Streams

“American Promise,” a Documentary

Thursday, October 17, 2013

Directors Joe Brewster and Michele Stephenson discuss their documentary, “American Promise,” which spans 13 formative years in the lives of two young black boys, their son Idris and his best friend Seun, as they navigate an elite New York City prep school. The environment is still largely segregated by race, class and culture. It follows both boys as they face challenges at school and the pressures of growing up. “American Promise” opens at the IFC Center and at the Film Society of Lincoln Center on October 18.

Joe Brewster and/or Michele Stephenson will be appearing in person and answering questions at the following screenings at IFC:
Friday, 10/18, at 7:00
Saturday, 10/19, at 1:10, 4:05, 7:00
Sunday, 10/20, at 1:10, 4:05, 7:00

Joe Brewster and/or Michele Stephenson will be appearing in person and answering questions at the following screenings at Film Society of Lincoln Center:
Friday, 10/18, at 8:00
Saturday, 10/19, at 2:00, 5:00, 8:00
Sunday, 10/20, at 2:00, 5:00, 8:00

 

 

Guests:

Joe Brewster and Michele Stephenson

Comments [9]

Sas

Will a Black male growing up in a White world encounter difficulties? Certainly. Will he have to deal with "incipient racism"? Probably. But this film demonstrates none of that. The elephant in the room, that everyone ignores, is the fact that Idris has an August birthday, making him by far the youngest child in his class. All the problems described in the film (even his problems with the White girls in his class) can easily be attributed to his relative youth and his relative physical and emotional immaturity.

Oct. 20 2013 10:00 PM
Norman from Bronx, NY

Will a Black male child encounter difficulties growing up in a White world? Certainly. Will he encounter "incipient racism"? Probably. But this film does not clearly demonstrate any of that. However the elephant in the room, that is never addressed, is the fact that Idris has an August birthday making him by far, the youngest child in his class. All of the problems he had to deal with (even his problems with the White girls in his class) could easily be attributed to his relative youth, and his relative physical, and emotional immaturity.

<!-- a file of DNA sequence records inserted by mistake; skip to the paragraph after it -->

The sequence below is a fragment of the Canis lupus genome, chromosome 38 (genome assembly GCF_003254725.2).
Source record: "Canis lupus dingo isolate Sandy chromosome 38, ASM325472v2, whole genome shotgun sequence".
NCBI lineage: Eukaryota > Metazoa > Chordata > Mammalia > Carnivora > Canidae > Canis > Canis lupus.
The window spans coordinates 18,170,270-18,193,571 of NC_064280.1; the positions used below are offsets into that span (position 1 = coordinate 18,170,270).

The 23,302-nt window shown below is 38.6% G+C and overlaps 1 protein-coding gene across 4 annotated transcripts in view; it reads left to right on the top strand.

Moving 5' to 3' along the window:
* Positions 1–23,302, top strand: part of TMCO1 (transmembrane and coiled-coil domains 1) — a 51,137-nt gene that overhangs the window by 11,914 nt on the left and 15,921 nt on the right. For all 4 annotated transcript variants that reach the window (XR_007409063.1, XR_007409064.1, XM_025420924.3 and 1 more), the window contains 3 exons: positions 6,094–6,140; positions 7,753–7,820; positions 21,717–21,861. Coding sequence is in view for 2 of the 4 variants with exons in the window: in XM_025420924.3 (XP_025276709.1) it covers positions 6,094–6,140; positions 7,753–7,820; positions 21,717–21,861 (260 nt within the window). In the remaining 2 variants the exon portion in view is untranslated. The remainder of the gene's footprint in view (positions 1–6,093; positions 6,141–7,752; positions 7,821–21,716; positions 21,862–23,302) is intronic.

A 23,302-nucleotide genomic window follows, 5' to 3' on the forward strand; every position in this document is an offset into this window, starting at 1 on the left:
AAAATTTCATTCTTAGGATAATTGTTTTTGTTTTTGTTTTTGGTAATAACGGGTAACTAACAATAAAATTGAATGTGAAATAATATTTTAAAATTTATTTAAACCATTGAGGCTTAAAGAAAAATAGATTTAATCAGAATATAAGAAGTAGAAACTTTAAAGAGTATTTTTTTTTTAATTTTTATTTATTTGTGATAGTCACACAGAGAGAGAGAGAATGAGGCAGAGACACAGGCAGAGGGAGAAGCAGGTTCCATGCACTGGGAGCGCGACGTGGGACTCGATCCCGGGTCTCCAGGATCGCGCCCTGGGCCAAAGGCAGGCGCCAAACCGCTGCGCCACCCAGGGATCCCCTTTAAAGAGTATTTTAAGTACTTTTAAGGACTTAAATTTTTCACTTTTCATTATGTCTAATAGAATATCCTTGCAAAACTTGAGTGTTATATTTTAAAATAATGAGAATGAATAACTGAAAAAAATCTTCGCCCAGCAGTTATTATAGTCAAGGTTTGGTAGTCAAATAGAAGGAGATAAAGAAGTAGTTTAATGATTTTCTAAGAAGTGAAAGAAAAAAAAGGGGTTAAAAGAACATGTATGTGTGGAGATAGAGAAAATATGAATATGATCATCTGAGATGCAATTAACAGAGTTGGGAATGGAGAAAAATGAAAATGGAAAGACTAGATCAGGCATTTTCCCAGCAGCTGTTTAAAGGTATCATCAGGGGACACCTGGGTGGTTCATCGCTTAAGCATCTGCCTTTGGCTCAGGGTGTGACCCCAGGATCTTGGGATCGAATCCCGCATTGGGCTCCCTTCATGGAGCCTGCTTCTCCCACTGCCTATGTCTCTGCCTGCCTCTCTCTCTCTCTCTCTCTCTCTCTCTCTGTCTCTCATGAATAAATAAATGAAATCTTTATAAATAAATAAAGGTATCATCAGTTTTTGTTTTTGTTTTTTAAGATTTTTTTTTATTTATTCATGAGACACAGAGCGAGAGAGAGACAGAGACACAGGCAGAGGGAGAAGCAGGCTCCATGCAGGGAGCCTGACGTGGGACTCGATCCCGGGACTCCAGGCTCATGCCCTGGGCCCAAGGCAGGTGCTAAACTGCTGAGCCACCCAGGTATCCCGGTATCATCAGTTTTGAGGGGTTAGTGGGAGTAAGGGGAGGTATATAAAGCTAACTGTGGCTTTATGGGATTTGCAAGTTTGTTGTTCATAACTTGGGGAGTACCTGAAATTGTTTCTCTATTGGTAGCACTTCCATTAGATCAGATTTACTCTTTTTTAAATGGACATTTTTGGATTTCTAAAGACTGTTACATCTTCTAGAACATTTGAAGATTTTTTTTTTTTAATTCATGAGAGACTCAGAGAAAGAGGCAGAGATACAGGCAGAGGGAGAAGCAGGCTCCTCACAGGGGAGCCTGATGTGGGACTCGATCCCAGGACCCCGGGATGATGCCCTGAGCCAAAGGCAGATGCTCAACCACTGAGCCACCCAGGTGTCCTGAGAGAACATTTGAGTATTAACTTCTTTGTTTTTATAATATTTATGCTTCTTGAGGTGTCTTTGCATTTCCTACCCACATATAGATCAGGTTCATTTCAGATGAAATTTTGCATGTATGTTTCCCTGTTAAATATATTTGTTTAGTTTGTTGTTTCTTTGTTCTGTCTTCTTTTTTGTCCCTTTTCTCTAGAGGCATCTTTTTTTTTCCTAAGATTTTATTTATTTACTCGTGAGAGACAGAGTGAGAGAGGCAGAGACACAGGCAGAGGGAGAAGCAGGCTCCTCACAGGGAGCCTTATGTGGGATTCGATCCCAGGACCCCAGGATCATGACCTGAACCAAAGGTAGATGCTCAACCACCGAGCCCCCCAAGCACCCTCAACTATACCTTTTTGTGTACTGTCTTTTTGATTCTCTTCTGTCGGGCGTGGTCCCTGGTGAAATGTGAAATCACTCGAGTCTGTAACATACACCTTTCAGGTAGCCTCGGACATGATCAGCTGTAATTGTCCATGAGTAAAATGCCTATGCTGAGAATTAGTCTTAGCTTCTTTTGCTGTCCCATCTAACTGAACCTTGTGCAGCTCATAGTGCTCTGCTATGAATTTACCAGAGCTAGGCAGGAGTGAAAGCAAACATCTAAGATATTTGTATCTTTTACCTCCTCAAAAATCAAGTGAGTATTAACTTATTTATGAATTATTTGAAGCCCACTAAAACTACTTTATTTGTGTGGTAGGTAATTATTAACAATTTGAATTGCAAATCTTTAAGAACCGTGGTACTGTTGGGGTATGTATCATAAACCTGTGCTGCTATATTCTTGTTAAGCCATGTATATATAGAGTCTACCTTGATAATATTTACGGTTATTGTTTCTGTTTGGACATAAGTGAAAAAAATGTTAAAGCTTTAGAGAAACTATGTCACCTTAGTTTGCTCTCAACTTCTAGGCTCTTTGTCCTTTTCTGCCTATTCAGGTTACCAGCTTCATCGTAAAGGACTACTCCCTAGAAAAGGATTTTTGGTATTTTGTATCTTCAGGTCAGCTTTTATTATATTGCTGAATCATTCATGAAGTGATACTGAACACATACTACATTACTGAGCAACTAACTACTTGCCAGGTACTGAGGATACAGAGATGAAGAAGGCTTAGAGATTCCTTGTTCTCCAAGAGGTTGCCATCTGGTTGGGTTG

Oct. 20 2013 09:47 PM

Am I the only one hearing breathy pretensions??

Oct. 17 2013 01:05 PM
fuva from harlemworld

I'm a graduate of The Dalton School, if you can believe that. Was there from 7th-12th grade...Wonderful experience. Yes, lots of racial misunderstanding. Duh. But it was mitigated by mutually-respectful, cross-racial relationships FOSTERED BY my vocal black-affirmation...See, I rolled with a tiny group of open-minded, non-assimilating black students. And it was the latter attribute that was key. We sought to actually LEVERAGE the priceless diversity opportunity, rather than attempt to assimilate, which we frankly regarded as counterproductive and immoral...In fairness, maybe this was easier because we had each other for support...I've observed that it's often the assimilationist approach, perhaps embodied by the filmmakers, that gets it twisted and fails...I'm interested in what the film says about this and will definitely be seeing it.

Oct. 17 2013 12:59 PM
Tara from NYC

I appreciate this film and I know that in many situations what these parents are reporting is spot on. However, I also want to state that one needs to be careful when "jumping" to a "this must be racism" conclusion. I completely understand the concerns that these parents present and the consideration that certain actions and statements could be race connected. That's a valid fear. But it is also important to consider that they may not be race based. Class and geographic location is often overlooked as a likely explanation for the same issues that these parents have presented.

Oct. 17 2013 12:56 PM
Tim from Montclair

Old News!
I went to private school (Rhodes Prep) in the mid 1970's and then to Stuyvesant H.S. Commuting from St. Albans Queens the whole time.

As I black male, yes there were stereo types, being ignored socially by the white student body -unless you were cool.

The decision to participate in these schools also requires the particpation of parent both in the classroom and with the administration. Just like local PTAs in public schools.

Oct. 17 2013 12:52 PM
Tim from Montclair

Old News!
I went to private school (Rhodes Prep) in the mid 1970's and then to Stuyvesant H.S. Commuting from St. Albans Queens the whole time.

As I black male, yes there were stereo types, being ignored socially by the white student body -unless you were cool.

The decision to participate in these schools also requires the particpation of parent both in the classroom and with the administration. Just like local PTAs in public schools.

Oct. 17 2013 12:52 PM
Lori from manhattan

I don't understand how a teacher telling them that their child needed extra help is racist? I have a white child w/dyslexia in a private school and I WISH they had told me that! Why is that wrong?

Oct. 17 2013 12:46 PM
Meredith from Brooklyn

Great film. I attended the Brooklyn Screening of the documentary at BAM’s Rose Cinemas. Must see for every parent,educator and student.

Oct. 16 2013 07:19 PM

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